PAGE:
Civil Asset Forfeiture Reform to be Refiled


2022-11-10 Business Update - Civil Asset Forfeiture Reform Bill to be Refiled

Resource Person:

Douglas Quattrochi - Doug

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Our business update for today is about a Civil Asset Forfeiture Reform Bill, which actually got passed by the Senate last session and which MassLandlords is preparing to refile for next year.

In case you haven’t heard, all bills that will be heard over the next two years in Massachusetts have to be filed by the end of January, so that’s why we’re working to get all of our bills together, and one of them that we’re going to be filing is one that we actually did file and that passed last session in the Senate by a vote of 31-9. This is an Act Relative to Civil Asset Forfeiture Reform.

The way this works is in Massachusetts, as in many other states, the police have the power to seize personal property if they suspect that it’s being used in a crime even if the owner has not been accused of any wrongdoing. So imagine you lend your car to someone or someone is carrying cash that’s headed for you or something like that, and they are arrested or stopped for some other reason. It’s not the fact that you’ve been implicated in any crime, but your property was involved in it, so the police can take it.

This happened in Massachusetts most famously with the Motel Caswell in Tewksbury, a case that was so unfair the Institute for Justice actually got involved and helped this owner to defend against a complaint that basically they were turning a blind eye to drug use in their property. Even though they weren’t selling or actually facilitating the sale of drugs in the property, this owner nearly lost their motel until the Institute for Justice got involved, nearly lost everything.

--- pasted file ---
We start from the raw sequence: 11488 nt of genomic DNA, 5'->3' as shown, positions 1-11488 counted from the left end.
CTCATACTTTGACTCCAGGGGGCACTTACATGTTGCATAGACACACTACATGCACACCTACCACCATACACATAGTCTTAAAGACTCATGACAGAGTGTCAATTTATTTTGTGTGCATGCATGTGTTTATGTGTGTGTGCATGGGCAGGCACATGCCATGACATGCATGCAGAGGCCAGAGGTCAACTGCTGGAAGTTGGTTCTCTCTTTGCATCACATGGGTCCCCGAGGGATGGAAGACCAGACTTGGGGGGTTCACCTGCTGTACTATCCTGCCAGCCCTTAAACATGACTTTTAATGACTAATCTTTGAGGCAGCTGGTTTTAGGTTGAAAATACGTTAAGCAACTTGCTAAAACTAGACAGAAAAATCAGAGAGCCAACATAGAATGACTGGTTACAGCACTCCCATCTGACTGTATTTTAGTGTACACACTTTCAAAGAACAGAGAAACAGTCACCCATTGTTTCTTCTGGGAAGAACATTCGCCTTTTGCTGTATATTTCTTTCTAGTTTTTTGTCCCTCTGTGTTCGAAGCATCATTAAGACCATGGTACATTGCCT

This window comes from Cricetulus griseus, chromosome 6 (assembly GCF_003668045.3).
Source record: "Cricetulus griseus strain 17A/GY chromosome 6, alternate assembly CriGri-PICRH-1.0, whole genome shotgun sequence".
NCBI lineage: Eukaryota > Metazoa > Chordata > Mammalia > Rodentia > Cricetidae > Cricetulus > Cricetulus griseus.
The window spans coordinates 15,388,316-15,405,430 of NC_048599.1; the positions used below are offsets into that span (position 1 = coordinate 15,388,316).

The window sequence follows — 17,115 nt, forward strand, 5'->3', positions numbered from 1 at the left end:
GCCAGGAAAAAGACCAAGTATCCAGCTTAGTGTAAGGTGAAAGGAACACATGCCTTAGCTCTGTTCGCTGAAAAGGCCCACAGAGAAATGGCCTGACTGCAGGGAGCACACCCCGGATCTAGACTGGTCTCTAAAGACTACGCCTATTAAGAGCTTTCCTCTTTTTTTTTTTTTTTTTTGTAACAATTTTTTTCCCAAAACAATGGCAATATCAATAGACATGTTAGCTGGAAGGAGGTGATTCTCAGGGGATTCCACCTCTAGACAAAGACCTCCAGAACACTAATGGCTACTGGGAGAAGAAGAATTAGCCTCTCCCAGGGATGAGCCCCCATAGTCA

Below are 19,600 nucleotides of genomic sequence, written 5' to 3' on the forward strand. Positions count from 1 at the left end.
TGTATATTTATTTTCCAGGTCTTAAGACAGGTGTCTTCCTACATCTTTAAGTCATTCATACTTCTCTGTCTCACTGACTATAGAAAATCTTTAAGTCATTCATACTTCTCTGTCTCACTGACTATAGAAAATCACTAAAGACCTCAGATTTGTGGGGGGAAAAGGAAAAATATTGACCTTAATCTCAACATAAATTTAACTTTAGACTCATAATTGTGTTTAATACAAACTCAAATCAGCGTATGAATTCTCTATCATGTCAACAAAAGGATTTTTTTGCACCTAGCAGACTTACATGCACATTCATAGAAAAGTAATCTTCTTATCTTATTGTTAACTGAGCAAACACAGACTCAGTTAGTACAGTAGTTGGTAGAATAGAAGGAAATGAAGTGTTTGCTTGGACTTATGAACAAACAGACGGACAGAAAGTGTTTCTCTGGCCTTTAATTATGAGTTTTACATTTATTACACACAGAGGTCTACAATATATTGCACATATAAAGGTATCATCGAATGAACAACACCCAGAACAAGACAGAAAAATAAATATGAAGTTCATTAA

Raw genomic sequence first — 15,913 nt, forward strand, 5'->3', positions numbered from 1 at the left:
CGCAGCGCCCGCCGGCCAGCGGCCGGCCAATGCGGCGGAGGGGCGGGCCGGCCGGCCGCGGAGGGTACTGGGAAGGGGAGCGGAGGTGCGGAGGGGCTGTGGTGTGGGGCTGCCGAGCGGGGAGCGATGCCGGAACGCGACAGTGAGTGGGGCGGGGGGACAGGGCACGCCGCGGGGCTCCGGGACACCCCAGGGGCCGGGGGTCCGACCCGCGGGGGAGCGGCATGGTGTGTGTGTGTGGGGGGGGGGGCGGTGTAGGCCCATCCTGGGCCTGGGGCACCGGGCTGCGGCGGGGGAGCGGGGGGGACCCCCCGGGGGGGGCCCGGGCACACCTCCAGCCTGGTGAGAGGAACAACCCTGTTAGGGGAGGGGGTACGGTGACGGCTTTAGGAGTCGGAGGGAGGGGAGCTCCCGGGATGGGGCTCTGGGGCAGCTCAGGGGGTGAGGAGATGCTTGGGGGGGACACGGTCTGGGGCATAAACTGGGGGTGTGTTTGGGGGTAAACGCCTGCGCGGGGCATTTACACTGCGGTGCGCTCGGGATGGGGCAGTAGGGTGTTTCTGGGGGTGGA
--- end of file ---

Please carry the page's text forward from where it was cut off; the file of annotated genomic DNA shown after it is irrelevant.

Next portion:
In Massachusetts, we’ve actually studied this. There has been a special commission. The trial courts have data on it, and by and large, what the police were taking is jewelry, cars, and cash, and if you look at the amount of cash taken, they’re basically taking a rent cheque, so renters who are implicated or involved or suspected of something criminal or illegal, they can lose whatever property they have on them at the time—cash, jewelry, their car, whatever it is.

The bill we filed will make three main changes.

First of all, we’d raise the standard which in Massachusetts is currently probable cause to a much higher standard shared among almost the other states. Preponderance of the evidence, so now the police can’t take cash or jewelry or the rent money unless there’s preponderance of the evidence that that money is implicated in the crime.

The second change is that the money doesn’t go directly to department budgets, which is where it goes presently, so there’s kind of a broken incentive for police to seize assets because they get to dispose of those assets. Instead, under our bill, the assets will go to a state fund, and instead of there being no attorney for our renters and even owners to get help to get those assets back, the assets seized would be used to pay for a right to counsel for civil asset forfeiture.

This is a really important bill. It has implications for property rights. It has implications for our renters and our businesses.

We just want to thank our property rights supporters who make this possible and will enable us to file this and many other bills this coming January.

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